Asghar Bukhari of the Muslim Public Affairs Council thinks that Zionist conspirators broke into his house to steal a single shoe of his. Seriously. “ARE ZIONISTS TRYING TO INTIMIDATE ME?” read his rather bonkers Facebook post on the subject.
I start my article on growing Lib Dem factionalism with this snippet to demonstrate clearly the madness that partisanship can lead to. And because elements of Mr Bukhari’s explanation for losing a shoe down the back of one of his sofas remind me, sadly, of some of what we see happening within the Liberal Democrats at present.
Basically, you have the left of the party and you have the Orange Bookers. Even during the Coalition, the discussion between both sides was rather civil, at least most of the time. However, post-election, the battle between the two groups threatens to become genuinely nasty. I thought about citing examples, but that would probably just make things worse; if you really want to understand what I’m talking about, simply go to the comments section under almost any Lib Dem Voice article written after the election.
I became a Lib Dem for two main reasons. The chief one is because I’m a liberal and the Lib Dems are the only explicitly liberal party we have in Britain. There are liberals in the Conservative and Labour parties, but one of those organisations exists to further the cause of conservatism, the other to further democratic socialism. I’m not interested in doing either of those things. The second reason I’m a Lib Dem is because I’m not someone who really joins anything most of the time. I’m a real individualist and don’t enjoy being in large groups; mostly because I don’t like other people speaking on my behalf. Thus the idea of joining some faction of a political party holds little appeal.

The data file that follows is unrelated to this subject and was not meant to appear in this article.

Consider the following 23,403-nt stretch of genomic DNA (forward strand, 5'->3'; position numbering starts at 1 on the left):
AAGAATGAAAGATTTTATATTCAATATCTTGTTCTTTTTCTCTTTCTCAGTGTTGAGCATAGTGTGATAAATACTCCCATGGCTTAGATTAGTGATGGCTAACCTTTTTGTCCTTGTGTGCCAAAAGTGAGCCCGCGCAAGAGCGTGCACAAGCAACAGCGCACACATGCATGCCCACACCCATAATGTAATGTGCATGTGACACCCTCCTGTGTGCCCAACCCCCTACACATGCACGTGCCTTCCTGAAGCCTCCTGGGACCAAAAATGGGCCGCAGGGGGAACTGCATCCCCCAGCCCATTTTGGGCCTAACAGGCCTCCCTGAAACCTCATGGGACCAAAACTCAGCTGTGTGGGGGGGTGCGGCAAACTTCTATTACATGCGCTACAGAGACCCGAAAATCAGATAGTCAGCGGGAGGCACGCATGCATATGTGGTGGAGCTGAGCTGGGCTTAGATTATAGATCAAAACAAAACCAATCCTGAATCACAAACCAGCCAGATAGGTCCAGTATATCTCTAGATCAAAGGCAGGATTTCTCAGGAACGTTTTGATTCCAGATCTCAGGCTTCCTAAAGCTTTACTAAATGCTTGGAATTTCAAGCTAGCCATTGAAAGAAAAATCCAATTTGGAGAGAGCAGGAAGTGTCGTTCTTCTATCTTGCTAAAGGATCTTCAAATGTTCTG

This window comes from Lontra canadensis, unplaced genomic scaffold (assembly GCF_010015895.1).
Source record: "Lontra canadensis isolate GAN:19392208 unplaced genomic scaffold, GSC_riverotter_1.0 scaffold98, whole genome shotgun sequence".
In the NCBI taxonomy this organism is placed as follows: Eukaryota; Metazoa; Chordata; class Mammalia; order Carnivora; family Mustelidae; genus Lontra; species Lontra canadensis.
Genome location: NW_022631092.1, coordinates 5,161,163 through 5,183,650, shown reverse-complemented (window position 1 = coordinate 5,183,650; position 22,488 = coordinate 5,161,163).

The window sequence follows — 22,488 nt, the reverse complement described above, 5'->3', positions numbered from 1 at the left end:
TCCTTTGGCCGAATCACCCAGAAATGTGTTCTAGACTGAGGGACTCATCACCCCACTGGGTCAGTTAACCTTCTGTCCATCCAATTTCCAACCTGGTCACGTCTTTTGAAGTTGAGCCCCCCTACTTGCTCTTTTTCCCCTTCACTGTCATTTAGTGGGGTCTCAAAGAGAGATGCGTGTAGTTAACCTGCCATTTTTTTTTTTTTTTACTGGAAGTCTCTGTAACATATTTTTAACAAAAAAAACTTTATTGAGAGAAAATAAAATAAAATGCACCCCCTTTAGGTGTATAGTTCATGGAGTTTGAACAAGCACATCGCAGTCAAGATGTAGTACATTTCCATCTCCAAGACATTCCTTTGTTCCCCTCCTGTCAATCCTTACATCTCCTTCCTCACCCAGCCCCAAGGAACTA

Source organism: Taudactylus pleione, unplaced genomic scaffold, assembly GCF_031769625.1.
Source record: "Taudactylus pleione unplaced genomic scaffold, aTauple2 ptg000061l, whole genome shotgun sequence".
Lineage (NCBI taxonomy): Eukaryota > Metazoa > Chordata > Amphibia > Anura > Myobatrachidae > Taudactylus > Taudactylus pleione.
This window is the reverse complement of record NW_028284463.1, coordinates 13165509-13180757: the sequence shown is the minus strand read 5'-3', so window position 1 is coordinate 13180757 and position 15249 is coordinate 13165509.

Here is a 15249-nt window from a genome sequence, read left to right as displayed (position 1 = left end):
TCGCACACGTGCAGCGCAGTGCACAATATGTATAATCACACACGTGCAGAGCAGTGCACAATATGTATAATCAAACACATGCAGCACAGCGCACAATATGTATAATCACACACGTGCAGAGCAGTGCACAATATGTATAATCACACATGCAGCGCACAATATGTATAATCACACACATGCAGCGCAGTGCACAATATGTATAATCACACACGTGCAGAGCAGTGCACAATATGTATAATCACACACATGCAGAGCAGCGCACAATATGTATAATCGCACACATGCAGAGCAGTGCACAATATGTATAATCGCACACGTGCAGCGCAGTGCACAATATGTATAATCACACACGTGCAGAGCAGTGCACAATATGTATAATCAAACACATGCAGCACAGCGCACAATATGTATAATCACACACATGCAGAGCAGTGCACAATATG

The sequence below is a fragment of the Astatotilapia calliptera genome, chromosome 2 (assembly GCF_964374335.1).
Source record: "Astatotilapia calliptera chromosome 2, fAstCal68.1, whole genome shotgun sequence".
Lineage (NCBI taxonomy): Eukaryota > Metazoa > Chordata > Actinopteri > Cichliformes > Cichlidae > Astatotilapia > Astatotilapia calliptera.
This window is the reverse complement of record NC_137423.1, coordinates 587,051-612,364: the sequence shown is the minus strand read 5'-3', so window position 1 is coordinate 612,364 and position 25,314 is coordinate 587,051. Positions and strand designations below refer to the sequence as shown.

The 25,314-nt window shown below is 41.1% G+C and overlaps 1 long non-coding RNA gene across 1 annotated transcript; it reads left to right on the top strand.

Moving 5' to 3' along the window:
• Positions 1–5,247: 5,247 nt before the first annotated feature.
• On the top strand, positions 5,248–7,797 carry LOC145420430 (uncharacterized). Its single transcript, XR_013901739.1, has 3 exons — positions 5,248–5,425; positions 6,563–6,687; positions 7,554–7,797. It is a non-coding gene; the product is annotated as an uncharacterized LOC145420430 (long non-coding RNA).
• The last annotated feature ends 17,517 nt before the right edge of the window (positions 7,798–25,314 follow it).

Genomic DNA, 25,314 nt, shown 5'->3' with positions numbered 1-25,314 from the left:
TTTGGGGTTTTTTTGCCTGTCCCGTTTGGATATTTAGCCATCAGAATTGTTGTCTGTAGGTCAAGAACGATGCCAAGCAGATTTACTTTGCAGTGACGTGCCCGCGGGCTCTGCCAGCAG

More to the point, the factionalisation of the Liberal Democrats in earnest would be the final death sentence of said party. Because both sides would be fighting for eight percent of the electorate between them. Which is rather silly when you stop and think about it.
I would be characterised as being on the Orange Book side of the party, but I like the fact that the left is there and voicing their opinion; I feel comfortable with the terms which frame the debate within the party. I just don’t like being told it’s “not my party”. Perhaps in the end, I will end up leaving. Not by penning another entry in what has become an enervating series of self-aggrandising articles, all of them inevitably entitled “Why I’m Leaving the Lib Dems”. I’d just let my membership renewal slip quietly and leave it there.
But I hope it never comes to that. Liberalism is in too perilous a state for liberals to be at war with one another. For the future of us all, I hope we can get back to healthy debate and get away from the pointless internecine conflict. Otherwise, we could end up like Asghar, blaming each other for missing footwear.